Every branch has its own vocabulary.
Our aim here is to explain a few of the specific terms relating to decorative wood, panelling, parquet flooring, cladding and decking.
Butt joint: End to end gluing of two or more strips of solid wood. All structural defects are removed, and it offers great mechanical resistance. This enables large wood lengths to be created thanks to a manufacturing process which glues short pieces connected by joints.
Rough-sawn finish: Soft yet grainy to the touch.
Brushed finish: Enhances and brings out the veins in the wood.
Smooth-planed finish: Silky-smooth appearance and feel, revealing or suggesting the veins of the wood.
Decommissioned: Major material defects.
Finish defect: Minor material defects (knots skipped, cracks etc.) and major varnishing process defects (zoning, lack of stain, brush strokes accentuated after line stop etc.).
Knot: Part of a branch incorporated into the wood.
Panelling: Visible external or internal wall surface. This is also the most attractive side of an item being finished, or the reference side for machining.
D.T.U (CL1) : DTUs, or “Documents Techiques Unifiés” (“unified technical documents”), are documents containing the technical regulations for performing building works. They are recognised and approved by construction professionals and serve as a reference for insurance experts and courts. Failure to comply with these can mean suspension of the guarantees offered by the individual base policies.
Cladding: External panelling using wood and other materials, often in the form of strips measuring an average of two to four metres.
Lattice facing: Horizontal or vertical wood strips separated by a space to promote air flow.
Battens: Long cladding element installed assembled or overlapping.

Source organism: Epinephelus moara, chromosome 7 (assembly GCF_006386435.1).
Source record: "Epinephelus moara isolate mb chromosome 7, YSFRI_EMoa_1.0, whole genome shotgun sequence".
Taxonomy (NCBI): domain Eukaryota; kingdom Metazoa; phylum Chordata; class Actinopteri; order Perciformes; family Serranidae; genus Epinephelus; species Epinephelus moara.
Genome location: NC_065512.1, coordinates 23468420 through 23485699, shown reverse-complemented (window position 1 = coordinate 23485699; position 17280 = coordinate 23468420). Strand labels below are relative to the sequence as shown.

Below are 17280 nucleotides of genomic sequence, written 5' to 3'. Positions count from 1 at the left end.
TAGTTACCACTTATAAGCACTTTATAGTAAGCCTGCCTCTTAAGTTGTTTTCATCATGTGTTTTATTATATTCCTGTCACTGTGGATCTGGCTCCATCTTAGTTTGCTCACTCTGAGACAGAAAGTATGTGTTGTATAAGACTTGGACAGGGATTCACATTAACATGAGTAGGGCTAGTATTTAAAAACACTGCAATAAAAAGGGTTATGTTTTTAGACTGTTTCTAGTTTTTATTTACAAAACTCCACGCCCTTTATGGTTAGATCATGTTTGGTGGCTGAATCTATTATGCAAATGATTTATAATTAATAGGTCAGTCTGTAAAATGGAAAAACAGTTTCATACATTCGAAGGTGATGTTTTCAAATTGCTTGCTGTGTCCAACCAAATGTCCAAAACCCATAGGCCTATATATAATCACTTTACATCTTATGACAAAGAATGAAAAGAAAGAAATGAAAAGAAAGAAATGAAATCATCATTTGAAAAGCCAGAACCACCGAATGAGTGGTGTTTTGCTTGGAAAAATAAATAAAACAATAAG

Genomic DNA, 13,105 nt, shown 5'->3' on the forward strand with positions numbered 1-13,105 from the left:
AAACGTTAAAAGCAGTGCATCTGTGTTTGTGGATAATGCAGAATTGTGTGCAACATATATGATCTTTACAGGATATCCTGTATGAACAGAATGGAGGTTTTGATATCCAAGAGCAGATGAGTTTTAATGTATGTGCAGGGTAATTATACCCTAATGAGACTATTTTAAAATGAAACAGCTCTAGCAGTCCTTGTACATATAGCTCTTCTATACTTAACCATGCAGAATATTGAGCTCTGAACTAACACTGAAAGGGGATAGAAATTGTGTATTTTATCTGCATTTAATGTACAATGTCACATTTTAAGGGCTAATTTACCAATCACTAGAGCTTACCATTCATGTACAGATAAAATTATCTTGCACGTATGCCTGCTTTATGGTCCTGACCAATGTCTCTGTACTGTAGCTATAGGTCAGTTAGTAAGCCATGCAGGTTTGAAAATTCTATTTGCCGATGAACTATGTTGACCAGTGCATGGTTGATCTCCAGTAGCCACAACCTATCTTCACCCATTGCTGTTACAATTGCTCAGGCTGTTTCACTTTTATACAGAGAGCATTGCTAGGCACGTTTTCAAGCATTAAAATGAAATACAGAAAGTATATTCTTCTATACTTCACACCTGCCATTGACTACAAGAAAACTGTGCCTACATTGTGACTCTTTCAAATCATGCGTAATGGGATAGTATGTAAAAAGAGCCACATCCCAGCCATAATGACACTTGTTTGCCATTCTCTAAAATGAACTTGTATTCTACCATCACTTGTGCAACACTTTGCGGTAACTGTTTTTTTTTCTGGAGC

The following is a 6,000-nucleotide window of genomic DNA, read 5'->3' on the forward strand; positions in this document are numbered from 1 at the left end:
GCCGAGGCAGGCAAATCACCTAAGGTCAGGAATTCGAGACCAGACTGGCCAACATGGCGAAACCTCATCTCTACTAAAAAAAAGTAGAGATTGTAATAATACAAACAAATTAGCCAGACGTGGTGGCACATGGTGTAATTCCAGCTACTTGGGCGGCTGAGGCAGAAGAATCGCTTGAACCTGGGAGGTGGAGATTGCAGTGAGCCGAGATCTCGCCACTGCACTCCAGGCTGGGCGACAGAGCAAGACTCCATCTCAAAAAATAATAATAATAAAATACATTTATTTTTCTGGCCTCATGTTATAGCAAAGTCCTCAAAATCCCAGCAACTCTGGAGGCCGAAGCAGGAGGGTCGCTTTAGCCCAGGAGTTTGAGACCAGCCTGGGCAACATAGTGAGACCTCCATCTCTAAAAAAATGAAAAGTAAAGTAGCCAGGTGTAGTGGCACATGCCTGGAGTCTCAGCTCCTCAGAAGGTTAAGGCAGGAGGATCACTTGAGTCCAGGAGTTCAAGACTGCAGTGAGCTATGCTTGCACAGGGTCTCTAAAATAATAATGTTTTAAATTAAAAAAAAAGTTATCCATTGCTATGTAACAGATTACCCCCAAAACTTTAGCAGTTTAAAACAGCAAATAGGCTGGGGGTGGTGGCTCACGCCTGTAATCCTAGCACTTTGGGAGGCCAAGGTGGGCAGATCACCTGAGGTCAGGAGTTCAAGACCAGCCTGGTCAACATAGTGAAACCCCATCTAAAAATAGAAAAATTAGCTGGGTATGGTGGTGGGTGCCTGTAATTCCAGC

Joint mouldings: A joint moulding is a single-section rough wood strip, often less than 20 mm thick and never more than 50 mm wide.
Wood cleaners: A product returning wood to a colour similar to its original colour following several years of exposure to the sun.
Anti-rodent grating: Cladding accessory to prevent rodents from sneaking in or birds from nesting behind wood cladding.
Wood panelling: Cover for carpentry or wooden decor, consisting of elements generally made of juxtaposed and assembled strops.
Decking strips: As the name indicates, these are strips of wood (often long) used to cover outside ground or create an additional area to expand the exterior surfaces of houses and homes.
MDF/HDF: To make MDF (medium density fibreboard), the fibres within the fixed structure of wood chips are removed by baking and grinding and are then compressed under heat and pressure with the addition of a binding agent to form thick wooden panels with a homogenous cross-section. This compact, uniform structure also enables these panels to be deeply machined into three-dimensional shapes.
HDF (high density fibreboard) is compressed under even greater pressure. This leaves the fibres closer together, creating a panel with even more wood within the same cross-section. This makes the panels heavier and very solid.
Glazing stop: Wooden stick which keeps a pane of glass or a panel within the rabbets of a frame.
Rain barrier: Placed between the insulation and the cladding, it protects the insulated structure.
Joists: Framework element which supports other wooden construction or decoration elements.
Risk class 1 (CL1): Situation where the wood or wood-based product is always dry. Biological hazards are insects and termites.
Risk class 2 (CL2): Situation where the wood or wood-based product is dry but may occasionally be exposed to humidity. Biological hazards are surface fungi, insects and termites.
Risk class 3 (CL3): Situation where the wood or wood-based product is not shielded or in contact with the ground. It is continuously exposed to the weather, or despite being protected from the weather is exposed to frequent humidity. Biological hazards are rot, insects and termites.
Risk class 4 (CL4): Situation where the wood or wood-based product is in contact with the ground or fresh water, and is therefore permanently exposed to humidity (consistently above 20%). Biological hazards are rot, insects and termites.
Risk class 5 (CL5): Situation where the wood or wood-based product is not shielded or in contact with the ground. Biological hazards are rot, insects and burrowing marine species.